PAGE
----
When expat worries become sleepless nights… here’s what to do
“I can’t sleep.” “I don’t sleep through the night.” “I lie awake for hours each night before I fall asleep.”
Do any of these sound familiar to you?
People suffer from disturbed sleep for different reasons, including medical problems (like hyperthyroidism or migraines), emotional distress (such as depression or anxiety), changes in lifestyle (having a baby or any other changes that may influence daily patterns), and general life stressors. Expats tend to face additional stressors that can lead to sleepless nights, like: relocating, being new to a city, moving house regularly, feeling homesick, dwelling on questions like “should I stay or should I go?”, feeling the instability of being in transition… you name it!
Of course, lack of sleep only makes those stressors all the more challenging to deal with. And when you’re sleep deprived, it’s difficult to really enjoy your expatriate experience. Fortunately there are some small steps you can take to try break the cycle.
Here are some pointers to help you sleep better (I know how much you want to!):
1. Establish a regular bedtime and be disciplined about it (yes, weekends included!). Going to sleep and waking up at the same time daily helps stabilize your internal clock.
2. If you are in a transitional phase before or after relocation, try to get into a normal routine as soon as possible. I understand this is not always easy to do – your body may suffer from jet lag and need to adjust to a new time zone; you may not live in your own house yet; or your house may still be full of boxes – but the sooner you can get back to “normal” life, the better you’ll feel and the easier it’ll be to reestablish good sleep patterns.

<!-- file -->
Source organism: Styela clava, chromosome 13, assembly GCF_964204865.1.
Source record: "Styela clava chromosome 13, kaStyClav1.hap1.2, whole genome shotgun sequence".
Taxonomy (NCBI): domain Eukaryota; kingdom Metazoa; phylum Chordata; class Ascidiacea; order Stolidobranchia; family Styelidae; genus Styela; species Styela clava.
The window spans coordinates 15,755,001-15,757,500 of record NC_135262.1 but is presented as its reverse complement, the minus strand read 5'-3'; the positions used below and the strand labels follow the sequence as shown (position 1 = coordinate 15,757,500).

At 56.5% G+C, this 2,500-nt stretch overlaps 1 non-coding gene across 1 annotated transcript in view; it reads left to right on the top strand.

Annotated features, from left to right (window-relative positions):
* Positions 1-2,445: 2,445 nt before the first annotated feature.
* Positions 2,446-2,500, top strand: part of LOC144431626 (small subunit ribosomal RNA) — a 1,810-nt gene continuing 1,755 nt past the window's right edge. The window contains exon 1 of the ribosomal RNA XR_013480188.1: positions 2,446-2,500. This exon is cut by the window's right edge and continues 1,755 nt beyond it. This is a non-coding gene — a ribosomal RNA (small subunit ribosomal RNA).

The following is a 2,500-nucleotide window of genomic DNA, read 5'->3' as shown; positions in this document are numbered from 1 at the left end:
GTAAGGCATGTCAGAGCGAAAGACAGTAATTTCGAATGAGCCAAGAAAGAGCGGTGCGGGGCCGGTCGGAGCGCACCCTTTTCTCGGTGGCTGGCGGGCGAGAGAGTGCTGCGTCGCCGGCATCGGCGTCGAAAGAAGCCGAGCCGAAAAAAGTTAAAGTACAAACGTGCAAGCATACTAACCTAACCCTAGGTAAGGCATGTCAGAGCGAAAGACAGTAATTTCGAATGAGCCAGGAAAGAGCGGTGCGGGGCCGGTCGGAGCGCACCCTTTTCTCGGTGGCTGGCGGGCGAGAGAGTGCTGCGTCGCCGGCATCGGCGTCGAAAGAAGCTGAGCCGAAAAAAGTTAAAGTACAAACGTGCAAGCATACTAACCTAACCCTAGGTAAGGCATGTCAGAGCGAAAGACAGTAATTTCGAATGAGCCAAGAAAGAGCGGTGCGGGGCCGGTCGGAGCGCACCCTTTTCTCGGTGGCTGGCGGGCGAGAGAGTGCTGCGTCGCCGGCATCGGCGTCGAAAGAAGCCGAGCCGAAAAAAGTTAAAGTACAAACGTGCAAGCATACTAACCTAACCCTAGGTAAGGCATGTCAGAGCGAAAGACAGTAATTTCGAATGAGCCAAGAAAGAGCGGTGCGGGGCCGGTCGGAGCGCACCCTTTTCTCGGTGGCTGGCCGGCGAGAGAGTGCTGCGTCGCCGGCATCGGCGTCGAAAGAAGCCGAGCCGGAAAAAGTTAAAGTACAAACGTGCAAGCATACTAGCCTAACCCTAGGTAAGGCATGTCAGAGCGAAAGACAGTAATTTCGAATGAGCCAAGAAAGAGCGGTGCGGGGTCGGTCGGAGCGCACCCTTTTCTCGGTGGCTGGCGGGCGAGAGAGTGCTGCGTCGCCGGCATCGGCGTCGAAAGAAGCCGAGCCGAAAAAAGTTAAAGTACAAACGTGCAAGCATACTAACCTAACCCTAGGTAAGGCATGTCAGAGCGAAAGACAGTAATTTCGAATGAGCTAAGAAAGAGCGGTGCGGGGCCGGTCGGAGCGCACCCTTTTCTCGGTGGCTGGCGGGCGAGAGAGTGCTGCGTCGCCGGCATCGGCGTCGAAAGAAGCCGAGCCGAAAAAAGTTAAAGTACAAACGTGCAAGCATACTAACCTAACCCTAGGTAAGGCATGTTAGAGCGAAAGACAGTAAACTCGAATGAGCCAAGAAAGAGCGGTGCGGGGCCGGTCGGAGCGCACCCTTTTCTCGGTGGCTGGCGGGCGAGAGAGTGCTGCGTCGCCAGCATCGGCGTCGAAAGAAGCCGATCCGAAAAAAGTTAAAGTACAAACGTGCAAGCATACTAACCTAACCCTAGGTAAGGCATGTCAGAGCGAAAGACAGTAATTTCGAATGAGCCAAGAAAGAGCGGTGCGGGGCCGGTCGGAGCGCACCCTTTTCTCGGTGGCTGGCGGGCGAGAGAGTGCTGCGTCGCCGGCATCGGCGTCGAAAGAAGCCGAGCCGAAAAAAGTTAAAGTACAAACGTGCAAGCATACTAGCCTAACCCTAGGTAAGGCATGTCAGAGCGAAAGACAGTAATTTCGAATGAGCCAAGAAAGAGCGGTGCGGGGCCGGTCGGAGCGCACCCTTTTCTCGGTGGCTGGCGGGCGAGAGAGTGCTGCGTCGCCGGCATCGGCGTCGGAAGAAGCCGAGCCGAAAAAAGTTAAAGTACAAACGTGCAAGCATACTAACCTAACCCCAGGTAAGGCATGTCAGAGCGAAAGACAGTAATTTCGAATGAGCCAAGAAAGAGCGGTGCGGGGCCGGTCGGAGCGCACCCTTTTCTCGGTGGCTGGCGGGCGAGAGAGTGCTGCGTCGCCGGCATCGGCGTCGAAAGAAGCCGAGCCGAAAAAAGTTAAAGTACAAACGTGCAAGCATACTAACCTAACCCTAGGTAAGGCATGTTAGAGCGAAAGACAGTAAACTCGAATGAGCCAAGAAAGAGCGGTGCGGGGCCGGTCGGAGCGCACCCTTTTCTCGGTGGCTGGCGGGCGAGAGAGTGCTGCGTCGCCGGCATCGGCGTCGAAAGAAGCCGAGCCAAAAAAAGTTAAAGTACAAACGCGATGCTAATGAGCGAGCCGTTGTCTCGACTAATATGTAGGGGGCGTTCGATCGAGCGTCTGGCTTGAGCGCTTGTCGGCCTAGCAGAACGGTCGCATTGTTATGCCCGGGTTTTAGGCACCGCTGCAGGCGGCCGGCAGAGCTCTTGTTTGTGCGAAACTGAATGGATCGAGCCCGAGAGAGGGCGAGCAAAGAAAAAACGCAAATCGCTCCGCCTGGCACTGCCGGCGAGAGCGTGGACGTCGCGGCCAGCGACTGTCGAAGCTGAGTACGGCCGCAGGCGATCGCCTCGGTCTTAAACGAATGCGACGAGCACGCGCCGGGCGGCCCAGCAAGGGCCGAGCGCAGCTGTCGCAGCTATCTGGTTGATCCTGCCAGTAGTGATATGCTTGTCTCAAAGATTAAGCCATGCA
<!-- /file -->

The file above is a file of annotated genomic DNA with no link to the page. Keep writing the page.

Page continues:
3. Develop rituals that signal the end of the day; for example: “I will turn off my computer by 7 pm”; “I won’t look at emails after 9 pm”; or “I will put the kids to bed and treat myself to a hot cup of calming herbal tea before heading to bed”. Tell yourself that it is time for rest so that you can start the new day feeling fresh.
4. A bed is for sleeping: don’t eat, work, watch television, read or carry out an argument in bed.
5. Preferably avoid naps. Naps don’t necessarily replace the quality of sleep you get from a full night’s sleep cycle. Some people are able to take naps and feel rejuvenated; for others a nap can sabotage the sleep-wake cycle. If you really can’t resist a nap, then restrict it to a maximum of one hour, at the same time each day.
6. Take a warm bath one to two hours before bedtime. A temperature of 37–38°C is recommended to relax both body and mind.
7. Think of something pleasant. Select an image to focus on while falling asleep. Images commonly used are a burning candle, a favourite vacation scene, clouds, waterfalls, and floating on or sinking into a mattress.
8. Decide on ONE thing that you will start doing from today to improve your sleep. Repeat and finish the sentence: “As of today, I am going to…” It is important to take that first step.
Now, I would love to hear from you. What is the ONE thing you will start doing from today? Which of these pointers is the most useful for you?
If you are still struggling to sleep well after trying these suggestions, then perhaps some counselling may help you deal with your worries and be more relaxed so as to enjoy a deep and restful sleep. If you are at this point in your life, please don’t hesitate to contact us.
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Photo: Megan te Boekhorst / Unsplashed
8 commentsWrite a comment
Interesting tips to deal with sleepless nights.
One of the things I would recommend in order to clearly start the transition between working time and private time is to sit down and observe what is going around you. The moment you start doing so, generally reveals two things: some people are still frantically going through their busy working life – while you just decided to “unplug”- and others are showing the nice side of life already by walking hand in hand, having a nice chat on a terrace, playing with kids,…